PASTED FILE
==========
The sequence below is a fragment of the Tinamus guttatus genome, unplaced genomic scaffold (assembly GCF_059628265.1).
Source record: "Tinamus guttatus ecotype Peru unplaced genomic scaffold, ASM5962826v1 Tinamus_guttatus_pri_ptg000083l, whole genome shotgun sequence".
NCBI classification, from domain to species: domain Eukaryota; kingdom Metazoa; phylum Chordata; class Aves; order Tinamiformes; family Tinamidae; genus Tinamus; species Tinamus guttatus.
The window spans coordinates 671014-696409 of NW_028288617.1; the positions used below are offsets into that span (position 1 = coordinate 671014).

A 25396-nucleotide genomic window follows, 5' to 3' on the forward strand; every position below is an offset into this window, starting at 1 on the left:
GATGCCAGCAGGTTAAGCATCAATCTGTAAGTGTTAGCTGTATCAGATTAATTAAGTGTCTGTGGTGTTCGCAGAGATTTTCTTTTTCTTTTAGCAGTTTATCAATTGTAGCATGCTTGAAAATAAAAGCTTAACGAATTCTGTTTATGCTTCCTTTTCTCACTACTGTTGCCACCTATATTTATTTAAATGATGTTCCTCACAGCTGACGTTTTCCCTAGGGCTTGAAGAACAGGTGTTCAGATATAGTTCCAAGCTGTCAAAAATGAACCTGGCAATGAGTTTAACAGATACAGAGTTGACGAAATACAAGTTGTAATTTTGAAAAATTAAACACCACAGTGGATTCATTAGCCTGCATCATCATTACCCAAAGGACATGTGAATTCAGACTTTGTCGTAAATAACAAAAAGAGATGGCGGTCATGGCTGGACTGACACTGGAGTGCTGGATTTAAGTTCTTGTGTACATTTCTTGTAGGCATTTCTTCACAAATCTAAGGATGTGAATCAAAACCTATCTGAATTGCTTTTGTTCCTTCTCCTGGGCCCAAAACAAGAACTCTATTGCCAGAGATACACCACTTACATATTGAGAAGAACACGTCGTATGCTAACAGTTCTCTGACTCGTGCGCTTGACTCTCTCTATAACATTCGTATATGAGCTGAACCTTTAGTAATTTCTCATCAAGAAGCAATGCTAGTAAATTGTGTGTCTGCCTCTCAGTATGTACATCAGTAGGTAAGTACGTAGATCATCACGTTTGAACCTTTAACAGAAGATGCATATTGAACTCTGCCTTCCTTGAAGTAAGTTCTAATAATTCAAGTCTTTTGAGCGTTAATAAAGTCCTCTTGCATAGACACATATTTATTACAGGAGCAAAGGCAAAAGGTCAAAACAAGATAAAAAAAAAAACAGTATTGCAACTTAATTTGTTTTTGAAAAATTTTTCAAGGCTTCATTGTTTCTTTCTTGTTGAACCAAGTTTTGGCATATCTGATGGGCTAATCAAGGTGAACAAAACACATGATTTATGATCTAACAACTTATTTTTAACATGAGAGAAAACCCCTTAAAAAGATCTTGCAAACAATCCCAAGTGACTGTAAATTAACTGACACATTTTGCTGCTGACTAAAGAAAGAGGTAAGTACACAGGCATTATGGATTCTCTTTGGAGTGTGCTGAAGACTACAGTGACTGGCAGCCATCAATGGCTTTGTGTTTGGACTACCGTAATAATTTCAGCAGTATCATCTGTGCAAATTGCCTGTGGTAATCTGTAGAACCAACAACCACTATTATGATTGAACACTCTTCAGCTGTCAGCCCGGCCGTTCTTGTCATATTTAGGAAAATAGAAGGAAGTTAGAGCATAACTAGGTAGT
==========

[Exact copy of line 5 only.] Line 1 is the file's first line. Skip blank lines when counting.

A 25396-nucleotide genomic window follows, 5' to 3' on the forward strand; every position below is an offset into this window, starting at 1 on the left: